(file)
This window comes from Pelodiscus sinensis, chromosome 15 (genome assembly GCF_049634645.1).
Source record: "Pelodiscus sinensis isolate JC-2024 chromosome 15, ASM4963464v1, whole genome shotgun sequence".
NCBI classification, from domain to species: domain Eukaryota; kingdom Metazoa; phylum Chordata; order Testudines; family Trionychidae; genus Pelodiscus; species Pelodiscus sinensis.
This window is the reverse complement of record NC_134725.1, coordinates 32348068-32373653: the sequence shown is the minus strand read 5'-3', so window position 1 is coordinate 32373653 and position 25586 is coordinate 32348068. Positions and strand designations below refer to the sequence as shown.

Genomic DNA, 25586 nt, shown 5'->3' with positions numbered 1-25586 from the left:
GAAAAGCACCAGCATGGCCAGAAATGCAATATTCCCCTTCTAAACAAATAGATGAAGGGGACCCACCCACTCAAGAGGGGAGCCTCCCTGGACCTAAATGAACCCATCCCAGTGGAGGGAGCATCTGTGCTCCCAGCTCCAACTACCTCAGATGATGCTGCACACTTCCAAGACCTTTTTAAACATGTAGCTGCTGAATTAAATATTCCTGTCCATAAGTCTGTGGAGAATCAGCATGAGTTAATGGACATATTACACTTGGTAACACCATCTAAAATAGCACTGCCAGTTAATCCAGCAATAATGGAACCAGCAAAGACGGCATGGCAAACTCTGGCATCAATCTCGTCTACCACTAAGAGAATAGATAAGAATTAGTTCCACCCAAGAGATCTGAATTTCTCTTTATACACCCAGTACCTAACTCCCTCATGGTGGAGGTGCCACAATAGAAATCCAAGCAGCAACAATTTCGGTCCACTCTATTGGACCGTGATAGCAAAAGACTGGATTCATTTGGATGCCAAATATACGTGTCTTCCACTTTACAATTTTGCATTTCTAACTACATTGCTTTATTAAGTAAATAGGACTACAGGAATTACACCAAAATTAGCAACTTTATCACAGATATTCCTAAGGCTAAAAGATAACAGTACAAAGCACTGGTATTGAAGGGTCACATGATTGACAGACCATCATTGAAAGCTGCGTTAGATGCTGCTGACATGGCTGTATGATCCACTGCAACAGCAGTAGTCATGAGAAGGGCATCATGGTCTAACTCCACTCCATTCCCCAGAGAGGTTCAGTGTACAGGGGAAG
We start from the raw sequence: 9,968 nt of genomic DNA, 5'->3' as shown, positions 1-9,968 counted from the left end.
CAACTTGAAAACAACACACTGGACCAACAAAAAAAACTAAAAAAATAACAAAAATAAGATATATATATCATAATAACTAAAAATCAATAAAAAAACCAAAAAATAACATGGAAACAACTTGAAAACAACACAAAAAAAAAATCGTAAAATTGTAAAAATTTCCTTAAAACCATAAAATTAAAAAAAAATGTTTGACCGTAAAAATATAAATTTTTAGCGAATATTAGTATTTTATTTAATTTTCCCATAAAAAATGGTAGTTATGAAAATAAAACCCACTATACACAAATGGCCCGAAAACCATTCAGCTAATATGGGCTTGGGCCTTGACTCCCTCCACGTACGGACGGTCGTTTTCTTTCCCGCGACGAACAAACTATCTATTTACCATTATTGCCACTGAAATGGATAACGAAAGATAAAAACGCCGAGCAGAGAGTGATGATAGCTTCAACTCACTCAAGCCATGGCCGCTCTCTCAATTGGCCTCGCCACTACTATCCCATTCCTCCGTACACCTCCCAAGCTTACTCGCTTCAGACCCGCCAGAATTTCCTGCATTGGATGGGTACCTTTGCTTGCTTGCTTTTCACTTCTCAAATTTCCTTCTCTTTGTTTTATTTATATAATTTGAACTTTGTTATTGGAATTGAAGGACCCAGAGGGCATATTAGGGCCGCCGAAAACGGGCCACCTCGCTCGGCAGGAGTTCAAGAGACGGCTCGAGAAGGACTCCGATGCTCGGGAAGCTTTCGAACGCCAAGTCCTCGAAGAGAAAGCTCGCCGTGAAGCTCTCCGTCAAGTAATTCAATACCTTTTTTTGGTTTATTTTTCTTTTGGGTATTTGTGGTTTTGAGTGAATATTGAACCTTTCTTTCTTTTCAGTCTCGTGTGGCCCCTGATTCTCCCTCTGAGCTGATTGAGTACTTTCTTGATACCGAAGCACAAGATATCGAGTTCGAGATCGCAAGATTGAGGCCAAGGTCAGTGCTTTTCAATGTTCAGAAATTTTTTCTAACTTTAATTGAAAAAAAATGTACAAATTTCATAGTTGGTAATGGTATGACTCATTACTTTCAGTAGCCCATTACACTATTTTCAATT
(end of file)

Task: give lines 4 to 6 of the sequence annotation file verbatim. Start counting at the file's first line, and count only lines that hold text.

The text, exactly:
This window is the reverse complement of record NC_134725.1, coordinates 32348068-32373653: the sequence shown is the minus strand read 5'-3', so window position 1 is coordinate 32373653 and position 25586 is coordinate 32348068. Positions and strand designations below refer to the sequence as shown.

Genomic DNA, 25586 nt, shown 5'->3' with positions numbered 1-25586 from the left:
GAAAAGCACCAGCATGGCCAGAAATGCAATATTCCCCTTCTAAACAAATAGATGAAGGGGACCCACCCACTCAAGAGGGGAGCCTCCCTGGACCTAAATGAACCCATCCCAGTGGAGGGAGCATCTGTGCTCCCAGCTCCAACTACCTCAGATGATGCTGCACACTTCCAAGACCTTTTTAAACATGTAGCTGCTGAATTAAATATTCCTGTCCATAAGTCTGTGGAGAATCAGCATGAGTTAATGGACATATTACACTTGGTAACACCATCTAAAATAGCACTGCCAGTTAATCCAGCAATAATGGAACCAGCAAAGACGGCATGGCAAACTCTGGCATCAATCTCGTCTACCACTAAGAGAATAGATAAGAATTAGTTCCACCCAAGAGATCTGAATTTCTCTTTATACACCCAGTACCTAACTCCCTCATGGTGGAGGTGCCACAATAGAAATCCAAGCAGCAACAATTTCGGTCCACTCTATTGGACCGTGATAGCAAAAGACTGGATTCATTTGGATGCCAAATATACGTGTCTTCCACTTTACAATTTTGCATTTCTAACTACATTGCTTTATTAAGTAAATAGGACTACAGGAATTACACCAAAATTAGCAACTTTATCACAGATATTCCTAAGGCTAAAAGATAACAGTACAAAGCACTGGTATTGAAGGGTCACATGATTGACAGACCATCATTGAAAGCTGCGTTAGATGCTGCTGACATGGCTGTATGATCCACTGCAACAGCAGTAGTCATGAGAAGGGCATCATGGTCTAACTCCACTCCATTCCCCAGAGAGGTTCAGTGTACAGGGGAAG